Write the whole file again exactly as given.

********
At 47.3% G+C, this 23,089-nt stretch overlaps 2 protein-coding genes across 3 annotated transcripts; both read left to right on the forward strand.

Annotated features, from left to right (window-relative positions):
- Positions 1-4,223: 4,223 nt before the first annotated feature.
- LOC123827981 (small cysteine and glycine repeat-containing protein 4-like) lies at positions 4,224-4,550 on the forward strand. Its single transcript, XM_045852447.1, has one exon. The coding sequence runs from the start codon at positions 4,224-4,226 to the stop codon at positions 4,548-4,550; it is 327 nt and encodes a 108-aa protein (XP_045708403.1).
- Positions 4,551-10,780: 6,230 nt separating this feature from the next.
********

At 47.3% G+C, this 23,089-nt stretch overlaps 2 protein-coding genes across 3 annotated transcripts; both read left to right on the forward strand.

Annotated features, from left to right (window-relative positions):
- Positions 1-4,223: 4,223 nt before the first annotated feature.
- LOC123827981 (small cysteine and glycine repeat-containing protein 4-like) lies at positions 4,224-4,550 on the forward strand. Its single transcript, XM_045852447.1, has one exon. The coding sequence runs from the start codon at positions 4,224-4,226 to the stop codon at positions 4,548-4,550; it is 327 nt and encodes a 108-aa protein (XP_045708403.1).
- Positions 4,551-10,780: 6,230 nt separating this feature from the next.